Chefs, like other artists, are always looking for inspiration to create new tastes or interesting variations of signature dishes. Often after-hours or during off-peak times, a restaurant’s kitchen can resemble a laboratory with new ingredients awaiting just the right touch.
Recently, I was in the kitchen of The Spiced Pear in Newport with chef Tom Duffy as he passed around sample tastes of a new ice wine vinegar made from Concord grapes. The taste was like the ultimate grape jelly, almost ambrosial. The chef was inspired to use it in a lobster salad.
There is another kind of inspiration that can define a career for a chef.
Many of the men and women who have chosen a career in the kitchen have someone who influenced their cuisine and the path they chose. We can gain insight into the point of view of a chef’s menu and find an interesting story.
Chef Molly Santos is the chef at the new Tavern On Broadway in Newport. The casual fine-dining restaurant opened this summer by the proprietors of the Sunnyside Deli also located in the City by the Sea. The design of Tavern On Broadway by owner Blumel capitalizes on the aesthetic beauty of the space featuring details such as restored brick walls, wainscoting, warm woods and modern lighting accents such as backlit glass pieces and chandeliers.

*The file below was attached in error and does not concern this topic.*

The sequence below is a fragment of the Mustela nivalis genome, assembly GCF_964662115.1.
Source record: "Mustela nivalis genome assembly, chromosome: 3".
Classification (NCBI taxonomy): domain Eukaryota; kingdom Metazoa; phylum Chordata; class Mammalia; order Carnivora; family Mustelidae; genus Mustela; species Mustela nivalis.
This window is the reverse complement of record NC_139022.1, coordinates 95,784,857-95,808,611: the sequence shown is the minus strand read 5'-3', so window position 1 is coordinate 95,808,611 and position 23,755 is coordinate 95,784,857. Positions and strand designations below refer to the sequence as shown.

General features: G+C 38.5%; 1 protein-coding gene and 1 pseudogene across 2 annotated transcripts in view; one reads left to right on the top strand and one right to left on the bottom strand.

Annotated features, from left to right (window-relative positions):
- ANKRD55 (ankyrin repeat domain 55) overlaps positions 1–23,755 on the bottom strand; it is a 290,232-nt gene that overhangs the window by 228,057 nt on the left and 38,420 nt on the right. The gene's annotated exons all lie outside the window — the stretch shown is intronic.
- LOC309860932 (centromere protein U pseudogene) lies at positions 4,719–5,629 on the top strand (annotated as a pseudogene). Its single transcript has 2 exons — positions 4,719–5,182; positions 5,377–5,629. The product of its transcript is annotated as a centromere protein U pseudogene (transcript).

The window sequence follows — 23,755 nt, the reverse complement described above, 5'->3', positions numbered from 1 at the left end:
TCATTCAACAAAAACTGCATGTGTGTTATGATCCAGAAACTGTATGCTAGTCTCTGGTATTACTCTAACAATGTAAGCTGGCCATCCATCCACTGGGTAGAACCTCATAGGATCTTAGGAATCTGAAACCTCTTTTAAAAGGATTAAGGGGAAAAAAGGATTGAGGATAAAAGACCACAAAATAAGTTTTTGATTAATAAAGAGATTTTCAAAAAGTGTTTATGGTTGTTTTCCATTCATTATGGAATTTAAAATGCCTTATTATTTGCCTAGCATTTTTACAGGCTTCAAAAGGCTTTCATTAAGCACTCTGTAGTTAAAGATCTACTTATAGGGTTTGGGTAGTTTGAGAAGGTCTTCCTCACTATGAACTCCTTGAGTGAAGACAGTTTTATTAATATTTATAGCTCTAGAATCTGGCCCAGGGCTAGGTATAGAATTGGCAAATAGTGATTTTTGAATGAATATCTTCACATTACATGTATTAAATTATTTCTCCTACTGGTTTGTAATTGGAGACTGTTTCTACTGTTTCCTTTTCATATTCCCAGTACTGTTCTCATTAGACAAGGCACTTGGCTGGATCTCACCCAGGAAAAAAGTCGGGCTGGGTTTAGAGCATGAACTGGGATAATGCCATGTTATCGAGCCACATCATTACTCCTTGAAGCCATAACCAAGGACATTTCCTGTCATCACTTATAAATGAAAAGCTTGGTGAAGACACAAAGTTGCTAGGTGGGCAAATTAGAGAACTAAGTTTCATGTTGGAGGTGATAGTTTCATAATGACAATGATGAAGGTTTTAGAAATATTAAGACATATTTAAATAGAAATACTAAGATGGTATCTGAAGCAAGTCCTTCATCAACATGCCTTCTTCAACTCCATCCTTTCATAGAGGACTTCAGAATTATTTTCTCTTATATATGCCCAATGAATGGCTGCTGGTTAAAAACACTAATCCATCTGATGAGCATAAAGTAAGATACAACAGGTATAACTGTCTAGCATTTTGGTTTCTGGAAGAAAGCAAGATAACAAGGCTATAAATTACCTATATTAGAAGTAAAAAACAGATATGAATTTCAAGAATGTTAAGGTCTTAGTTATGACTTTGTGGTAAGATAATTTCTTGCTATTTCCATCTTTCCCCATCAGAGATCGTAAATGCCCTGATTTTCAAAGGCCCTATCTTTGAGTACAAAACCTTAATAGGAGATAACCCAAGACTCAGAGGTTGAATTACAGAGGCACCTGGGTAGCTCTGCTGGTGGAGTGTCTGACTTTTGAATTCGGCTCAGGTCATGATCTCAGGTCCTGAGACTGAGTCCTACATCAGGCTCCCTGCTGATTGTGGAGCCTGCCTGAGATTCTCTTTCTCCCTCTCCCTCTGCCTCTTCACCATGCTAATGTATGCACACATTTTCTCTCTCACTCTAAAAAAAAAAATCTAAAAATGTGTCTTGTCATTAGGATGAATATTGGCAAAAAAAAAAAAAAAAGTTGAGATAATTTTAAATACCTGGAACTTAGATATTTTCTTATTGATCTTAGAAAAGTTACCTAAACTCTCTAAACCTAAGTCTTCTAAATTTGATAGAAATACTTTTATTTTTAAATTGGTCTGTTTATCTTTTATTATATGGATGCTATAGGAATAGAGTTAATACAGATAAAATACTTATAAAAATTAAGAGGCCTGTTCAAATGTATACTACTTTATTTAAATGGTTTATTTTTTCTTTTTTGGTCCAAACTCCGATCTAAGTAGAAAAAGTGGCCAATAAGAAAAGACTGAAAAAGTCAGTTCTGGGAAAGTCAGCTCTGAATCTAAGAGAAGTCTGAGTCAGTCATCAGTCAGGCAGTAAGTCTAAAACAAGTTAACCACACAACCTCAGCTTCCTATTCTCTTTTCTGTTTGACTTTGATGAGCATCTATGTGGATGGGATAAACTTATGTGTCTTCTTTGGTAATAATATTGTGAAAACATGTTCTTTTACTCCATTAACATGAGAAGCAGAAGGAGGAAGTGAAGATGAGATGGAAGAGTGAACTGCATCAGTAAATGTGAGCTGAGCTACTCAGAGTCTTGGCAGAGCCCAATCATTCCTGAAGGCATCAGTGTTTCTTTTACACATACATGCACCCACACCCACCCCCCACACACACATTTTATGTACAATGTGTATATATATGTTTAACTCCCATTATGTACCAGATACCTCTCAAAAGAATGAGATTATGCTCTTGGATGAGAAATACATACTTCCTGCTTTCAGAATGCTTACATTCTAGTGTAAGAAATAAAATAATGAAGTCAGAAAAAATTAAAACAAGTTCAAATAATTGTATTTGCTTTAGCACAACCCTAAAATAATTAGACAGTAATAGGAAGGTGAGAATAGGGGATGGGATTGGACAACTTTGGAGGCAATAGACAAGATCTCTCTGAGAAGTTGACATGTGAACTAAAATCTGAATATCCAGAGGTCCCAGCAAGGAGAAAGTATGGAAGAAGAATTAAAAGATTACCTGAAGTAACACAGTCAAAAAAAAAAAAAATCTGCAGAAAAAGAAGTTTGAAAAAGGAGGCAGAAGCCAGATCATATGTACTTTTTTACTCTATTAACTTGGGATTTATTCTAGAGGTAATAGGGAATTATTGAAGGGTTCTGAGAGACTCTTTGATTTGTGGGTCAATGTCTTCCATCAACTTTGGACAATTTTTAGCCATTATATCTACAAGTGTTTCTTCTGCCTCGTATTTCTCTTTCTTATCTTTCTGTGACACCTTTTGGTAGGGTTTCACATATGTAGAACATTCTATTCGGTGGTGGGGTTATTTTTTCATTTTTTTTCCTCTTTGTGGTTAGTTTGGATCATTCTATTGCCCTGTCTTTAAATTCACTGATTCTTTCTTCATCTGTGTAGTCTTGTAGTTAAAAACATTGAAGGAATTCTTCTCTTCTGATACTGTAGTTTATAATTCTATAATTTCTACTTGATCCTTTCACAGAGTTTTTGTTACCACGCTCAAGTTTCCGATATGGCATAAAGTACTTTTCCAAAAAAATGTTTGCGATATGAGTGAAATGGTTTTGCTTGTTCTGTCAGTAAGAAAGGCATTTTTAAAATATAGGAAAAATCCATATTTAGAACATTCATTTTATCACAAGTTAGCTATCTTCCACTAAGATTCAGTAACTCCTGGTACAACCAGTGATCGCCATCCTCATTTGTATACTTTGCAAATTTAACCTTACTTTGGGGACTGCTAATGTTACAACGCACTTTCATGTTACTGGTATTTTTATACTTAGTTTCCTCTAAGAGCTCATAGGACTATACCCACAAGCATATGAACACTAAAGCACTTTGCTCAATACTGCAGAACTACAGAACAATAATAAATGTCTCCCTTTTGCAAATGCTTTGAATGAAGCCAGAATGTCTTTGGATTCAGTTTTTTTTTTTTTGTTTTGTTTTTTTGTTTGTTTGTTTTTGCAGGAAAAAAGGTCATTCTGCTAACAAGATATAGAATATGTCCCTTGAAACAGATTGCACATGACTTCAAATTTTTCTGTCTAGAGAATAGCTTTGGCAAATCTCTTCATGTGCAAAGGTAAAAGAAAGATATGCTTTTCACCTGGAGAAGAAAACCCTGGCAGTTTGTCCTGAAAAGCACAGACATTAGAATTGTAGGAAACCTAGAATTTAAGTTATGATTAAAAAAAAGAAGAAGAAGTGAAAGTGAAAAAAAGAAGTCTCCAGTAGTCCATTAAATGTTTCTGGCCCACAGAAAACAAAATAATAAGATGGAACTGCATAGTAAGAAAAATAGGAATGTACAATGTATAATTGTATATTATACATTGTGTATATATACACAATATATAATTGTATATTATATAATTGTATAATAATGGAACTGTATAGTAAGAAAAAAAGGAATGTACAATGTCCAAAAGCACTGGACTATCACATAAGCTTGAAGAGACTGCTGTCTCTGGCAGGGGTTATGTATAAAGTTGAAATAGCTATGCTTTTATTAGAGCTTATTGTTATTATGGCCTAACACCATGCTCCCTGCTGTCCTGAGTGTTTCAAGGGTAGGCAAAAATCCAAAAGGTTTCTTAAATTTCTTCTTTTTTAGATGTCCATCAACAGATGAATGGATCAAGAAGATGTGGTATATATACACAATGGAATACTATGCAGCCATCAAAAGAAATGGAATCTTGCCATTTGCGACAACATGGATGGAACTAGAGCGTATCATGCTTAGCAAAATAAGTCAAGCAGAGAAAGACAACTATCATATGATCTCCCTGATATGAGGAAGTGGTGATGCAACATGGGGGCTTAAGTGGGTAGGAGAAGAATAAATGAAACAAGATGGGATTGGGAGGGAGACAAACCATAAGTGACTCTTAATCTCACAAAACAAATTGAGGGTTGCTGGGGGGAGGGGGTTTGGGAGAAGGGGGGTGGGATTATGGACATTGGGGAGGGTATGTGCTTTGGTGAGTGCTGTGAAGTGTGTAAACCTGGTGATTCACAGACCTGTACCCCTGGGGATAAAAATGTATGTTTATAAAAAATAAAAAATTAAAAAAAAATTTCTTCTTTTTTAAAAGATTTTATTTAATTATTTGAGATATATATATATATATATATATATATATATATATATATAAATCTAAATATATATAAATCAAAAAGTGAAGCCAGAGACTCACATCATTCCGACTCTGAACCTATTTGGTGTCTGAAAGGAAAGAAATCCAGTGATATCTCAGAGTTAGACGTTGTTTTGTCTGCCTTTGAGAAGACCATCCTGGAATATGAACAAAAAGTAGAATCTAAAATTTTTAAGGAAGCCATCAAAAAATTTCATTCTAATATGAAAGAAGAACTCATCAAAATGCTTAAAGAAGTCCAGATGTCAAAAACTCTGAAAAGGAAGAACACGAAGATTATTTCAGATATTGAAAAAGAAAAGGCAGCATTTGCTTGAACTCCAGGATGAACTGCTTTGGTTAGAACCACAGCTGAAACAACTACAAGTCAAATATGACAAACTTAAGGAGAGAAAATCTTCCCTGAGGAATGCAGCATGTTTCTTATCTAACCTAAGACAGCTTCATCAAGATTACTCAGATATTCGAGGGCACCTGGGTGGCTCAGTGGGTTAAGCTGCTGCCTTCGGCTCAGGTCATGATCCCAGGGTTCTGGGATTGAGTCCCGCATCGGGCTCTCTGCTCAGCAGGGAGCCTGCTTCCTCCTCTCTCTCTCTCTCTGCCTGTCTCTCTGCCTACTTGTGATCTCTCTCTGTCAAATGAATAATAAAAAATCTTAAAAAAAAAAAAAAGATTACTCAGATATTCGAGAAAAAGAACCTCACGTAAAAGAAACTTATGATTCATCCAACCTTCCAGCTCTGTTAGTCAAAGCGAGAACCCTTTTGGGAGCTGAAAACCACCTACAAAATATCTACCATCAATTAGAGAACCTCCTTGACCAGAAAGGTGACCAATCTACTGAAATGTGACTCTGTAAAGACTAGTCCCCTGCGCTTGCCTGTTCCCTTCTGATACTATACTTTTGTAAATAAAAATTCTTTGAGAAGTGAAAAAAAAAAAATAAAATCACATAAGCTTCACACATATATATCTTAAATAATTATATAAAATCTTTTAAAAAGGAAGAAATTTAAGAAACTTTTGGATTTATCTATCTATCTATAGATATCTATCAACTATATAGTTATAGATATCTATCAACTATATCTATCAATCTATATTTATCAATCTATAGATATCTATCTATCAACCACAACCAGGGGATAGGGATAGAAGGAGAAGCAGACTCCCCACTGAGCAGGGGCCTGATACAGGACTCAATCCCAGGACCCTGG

Santos met co-owner Jill Blumel when they were both attending Johnson & Wales University. When not taking classes, Santos was cooking in the kitchen of The Pantry at Avenue N in East Providence, the contemporary restaurant which chef and owner Nick Rabar has made into a local landmark. Blumel had previously worked in restaurants in Southern California and had an idea for the menu at her new restaurant. Santos saw the day-to-day creativity that Rabar was bringing to his customers in Rumford and as she continued her studies and her friendship with Blumel, a vision emerged.
The result is a modern menu in a traditional New England tavern. Chef Santos gives credit for the inspiration for her day-to-day creativity to Rabar. “He influences me!” she declared in a recent interview.
Who, in turn, influenced and inspired Nick Rabar? Over the course of his more than 20-year career, he has been recognized for his achievements in kitchens throughout the region. He has opened more than a dozen restaurant concepts and has cooked in numerous restaurants in Rhode Island, Boston and New York. While his bio gives his first inspiration to the region around his childhood home in the rich farmlands of New York’s Hudson Valley – where he returned to attend the Culinary Institute of America – he gives credit to his current surroundings. He says his inspiration on a daily basis and for his career comes from the state he now calls home. “Rhode Island is small but loud when it comes to food,” he said from his restaurant kitchen. “This state pays attention to national trends but at the same time has formed its own identity.” He went on to say that the collaboration among chefs from all over the state continues to have a great impact even on the day-to-day processes in his kitchen and hundreds of others all over Rhode Island.
PBN is now accepting applications for its newest award program and event for RI & Bristol County to celebrate the Manufacturing Renaissance that is evolving regionally and across the country. The deadline for applications is March 20th.
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